In Union Electric Company v. Energy Insurance Mutual Limited, the United States District Court for the Eastern District of Missouri changed its mind regarding the appropriateness of Missouri as a venue for resolving an insurance coverage dispute.  The court initially declined to honor a forum selection clause because it was contrary to Missouri public policy.  In a September 10 memorandum and order, however, the court decided a venue transfer was appropriate in light of recent US Supreme Court jurisprudence limiting discretion to disregard forum selection clauses.  No. 4:10-cv-1153 (CEJ), 2014 WL 4450467, *2, *6 (E.D. Mo. Sept. 10, 2014).

The coverage dispute at issue arose in December 2005 from a “sudden catastrophic breach” of the “Taum Sauk hydroelectric power plant in Missouri.”  Id. at *1.  Union Electric Company (“Union Electric”) owned the power plant.  Id.  It sought coverage for the breach from Energy Insurance Mutual Limited (“Energy Insurance”), its second-layer excess insurer with a coverage limit of $100 million.  Id.  When Energy Insurance paid only $68 million, Union Electric brought suit in the Eastern District of Missouri for “breach of contract and vexatious refusal to pay.”  Id. 

Energy Insurance moved to dismiss the action because the contract contained a forum selection clause, providing that “the United States District Court for the Southern District of New York shall have exclusive jurisdiction” over disputes between the companies that are not subject to arbitration.  Id.  The district court held that the forum selection clause was valid and enforceable.  Id.  The Eighth Circuit reversed because the court failed “to give ‘due consideration’ to Missouri public policy,” as required under M/S Bremen v. Zapata Off-Shore Co., 407 U.S. 1 (1972).  Id.  On remand, the district court determined that the forum selection clause was unenforceable because it required arbitration and Missouri public policy prohibited enforcement of mandatory arbitration provisions in insurance contracts.  Id.

Energy Insurance then moved to transfer venue under 28 U.S.C. § 1404(a).  Energy Insurance relied upon the Supreme Court’s recent decision in Atlantic Marine Construction Company, Inc. v. U.S. District Court for the Western District of Texas, ___ U.S.____, 134 S. Ct. 568 (2013).  There, the Supreme Court held that “a proper application of § 1404(a) requires that a forum selection clause be ‘given controlling weight in all but the most exceptional cases.’”  Id. at *2 (citing Atlantic Marine, 134 S. Ct. at 579, 583). 

Union Electric opposed the transfer.  It argued that Atlantic Marine did not affect the court’s prior determination under Bremen that the forum selection clause violated Missouri public policy.  Id. at *3.  The district court disagreed and set aside its earlier determination.  Id. 

First, the court determined that the forum selection clause was valid.  The court reasoned that the motion to transfer venue differed from the earlier Rule 12 motion to dismiss because the venue motion was brought pursuant to Section 1404(a), the venue transfer statute.  Id.  The court decided that the “multifaceted analysis” required by Section 1404(a) could not be defeated by a single state policy prohibiting mandatory arbitration provisions in insurance contracts.  Id.  Moreover, the public policy concerns important to the court’s denial of the motion to dismiss were “no longer implicated” because Energy Insurance “waived its right to seek arbitration.”  Id. at *4.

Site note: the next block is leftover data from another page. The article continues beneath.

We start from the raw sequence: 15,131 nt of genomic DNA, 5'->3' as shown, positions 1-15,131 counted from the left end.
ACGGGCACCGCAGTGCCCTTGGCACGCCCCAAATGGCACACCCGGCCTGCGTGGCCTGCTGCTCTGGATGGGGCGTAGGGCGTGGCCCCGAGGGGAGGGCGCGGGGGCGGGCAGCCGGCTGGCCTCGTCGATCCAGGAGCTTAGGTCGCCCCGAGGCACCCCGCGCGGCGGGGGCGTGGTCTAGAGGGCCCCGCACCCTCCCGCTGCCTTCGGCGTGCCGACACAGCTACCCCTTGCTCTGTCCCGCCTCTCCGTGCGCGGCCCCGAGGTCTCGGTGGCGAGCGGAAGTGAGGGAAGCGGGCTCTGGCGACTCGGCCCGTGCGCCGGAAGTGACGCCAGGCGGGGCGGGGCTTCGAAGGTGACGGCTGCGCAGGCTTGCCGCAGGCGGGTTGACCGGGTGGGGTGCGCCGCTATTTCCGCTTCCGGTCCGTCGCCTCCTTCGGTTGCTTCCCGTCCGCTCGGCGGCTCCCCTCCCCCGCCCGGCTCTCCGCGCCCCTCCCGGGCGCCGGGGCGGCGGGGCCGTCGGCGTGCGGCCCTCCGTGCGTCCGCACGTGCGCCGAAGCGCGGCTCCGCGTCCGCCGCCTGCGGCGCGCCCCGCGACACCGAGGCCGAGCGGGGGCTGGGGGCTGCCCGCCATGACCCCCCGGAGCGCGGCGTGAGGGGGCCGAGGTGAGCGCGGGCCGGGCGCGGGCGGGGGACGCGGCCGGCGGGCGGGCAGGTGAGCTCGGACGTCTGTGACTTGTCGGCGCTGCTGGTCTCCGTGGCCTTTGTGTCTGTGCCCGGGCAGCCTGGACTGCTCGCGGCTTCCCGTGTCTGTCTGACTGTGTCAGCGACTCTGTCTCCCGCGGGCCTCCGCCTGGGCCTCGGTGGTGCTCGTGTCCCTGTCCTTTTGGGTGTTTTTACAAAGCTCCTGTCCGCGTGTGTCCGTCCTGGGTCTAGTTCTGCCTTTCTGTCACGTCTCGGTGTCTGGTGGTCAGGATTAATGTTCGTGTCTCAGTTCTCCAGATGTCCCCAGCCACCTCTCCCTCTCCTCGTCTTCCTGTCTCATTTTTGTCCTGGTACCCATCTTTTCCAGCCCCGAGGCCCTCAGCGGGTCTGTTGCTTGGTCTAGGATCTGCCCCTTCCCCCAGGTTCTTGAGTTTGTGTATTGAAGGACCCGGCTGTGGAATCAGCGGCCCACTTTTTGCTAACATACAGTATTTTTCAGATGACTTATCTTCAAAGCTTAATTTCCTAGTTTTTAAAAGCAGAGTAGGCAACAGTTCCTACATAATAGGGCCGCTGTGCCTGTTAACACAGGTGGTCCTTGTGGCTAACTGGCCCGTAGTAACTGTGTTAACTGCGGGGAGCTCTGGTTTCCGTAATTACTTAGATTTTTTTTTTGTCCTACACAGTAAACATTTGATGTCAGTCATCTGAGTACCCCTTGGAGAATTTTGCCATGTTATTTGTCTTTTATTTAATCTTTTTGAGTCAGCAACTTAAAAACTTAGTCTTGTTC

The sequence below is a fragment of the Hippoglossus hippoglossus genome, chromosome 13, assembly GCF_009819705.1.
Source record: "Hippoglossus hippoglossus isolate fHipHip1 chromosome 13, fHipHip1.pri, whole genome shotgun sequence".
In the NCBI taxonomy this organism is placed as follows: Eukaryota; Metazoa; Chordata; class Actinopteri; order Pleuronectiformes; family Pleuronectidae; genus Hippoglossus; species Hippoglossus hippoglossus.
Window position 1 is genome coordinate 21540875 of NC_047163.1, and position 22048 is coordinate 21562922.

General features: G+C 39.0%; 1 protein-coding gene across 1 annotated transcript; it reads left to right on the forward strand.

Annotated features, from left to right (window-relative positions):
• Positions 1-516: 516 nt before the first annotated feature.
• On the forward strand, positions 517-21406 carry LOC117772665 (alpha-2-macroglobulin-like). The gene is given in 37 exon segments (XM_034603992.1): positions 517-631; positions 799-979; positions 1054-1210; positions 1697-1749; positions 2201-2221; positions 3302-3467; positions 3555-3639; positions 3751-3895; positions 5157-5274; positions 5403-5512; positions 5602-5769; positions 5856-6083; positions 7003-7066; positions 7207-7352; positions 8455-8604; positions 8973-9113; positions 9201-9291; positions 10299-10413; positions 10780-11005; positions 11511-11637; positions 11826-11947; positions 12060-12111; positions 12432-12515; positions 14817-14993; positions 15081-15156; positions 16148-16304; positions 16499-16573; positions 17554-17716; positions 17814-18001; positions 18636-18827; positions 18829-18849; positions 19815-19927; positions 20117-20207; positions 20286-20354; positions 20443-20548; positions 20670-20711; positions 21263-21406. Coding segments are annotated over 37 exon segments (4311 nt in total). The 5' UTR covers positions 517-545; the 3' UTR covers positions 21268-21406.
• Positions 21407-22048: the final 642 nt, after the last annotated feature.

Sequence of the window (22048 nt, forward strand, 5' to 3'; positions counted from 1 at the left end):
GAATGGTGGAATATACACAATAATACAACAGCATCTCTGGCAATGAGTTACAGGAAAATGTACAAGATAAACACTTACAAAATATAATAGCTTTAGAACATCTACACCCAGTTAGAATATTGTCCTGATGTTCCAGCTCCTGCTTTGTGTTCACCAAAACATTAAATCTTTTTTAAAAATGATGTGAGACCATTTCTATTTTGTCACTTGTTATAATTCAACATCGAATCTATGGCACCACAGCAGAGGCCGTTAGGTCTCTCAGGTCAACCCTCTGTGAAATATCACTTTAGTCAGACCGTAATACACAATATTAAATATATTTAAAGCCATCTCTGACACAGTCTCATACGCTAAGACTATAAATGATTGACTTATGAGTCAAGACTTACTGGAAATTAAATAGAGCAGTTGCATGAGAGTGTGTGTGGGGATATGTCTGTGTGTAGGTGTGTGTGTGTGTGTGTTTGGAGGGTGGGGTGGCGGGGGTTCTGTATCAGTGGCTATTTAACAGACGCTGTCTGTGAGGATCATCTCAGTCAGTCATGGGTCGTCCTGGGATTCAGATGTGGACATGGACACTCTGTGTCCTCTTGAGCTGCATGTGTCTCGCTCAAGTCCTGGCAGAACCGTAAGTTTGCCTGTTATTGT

Accordingly, to determine the validity of the forum selection clause, the court reasoned that it need only determine whether the clause violated general principles of contract law.  Id.  The court determined the agreement did not.  Id.  The agreement “was entered into between two large commercial entities operating at arm’s length,” it was not a contract of adhesion, and no allegations of fraud, duress, misrepresentation, or other misconduct were raised.  Id.  The court, therefore, decided that the forum selection clause was valid.

Next, the district court addressed the enforceability of the forum selection clause.  Relying on Atlantic Marine, the court explained that (1) it should give no weight to the plaintiff’s choice of forum because the plaintiff is the party “defying” the forum selection clause; (2) it should not consider any arguments about the parties’ private interests and should only consider public interest factors; and (3) “a party flouting its contractual obligation by filing suit in a different forum will not carry with it the choice-of-law rules of that improper forum.”  Id. at *5.  The court decided no public interest factors favored Missouri, particularly given that Union Electric was already remediating the damage caused by the breach.  Id. at *6.  Further, New York law governed the dispute.  Id.  Accordingly, the court found “that the balance is in favor of transfer and [Union Electric] has not met its ‘burden of establishing that transfer to the forum for which the parties bargained is unwarranted.’”  Id.

The decision demonstrates the strong preference of federal courts for enforcing forum selection clauses.  Further, it highlights the import of asserting the right basis for a change of venue, as the insurer here was successful under Section 1404(a), not under Rule 12.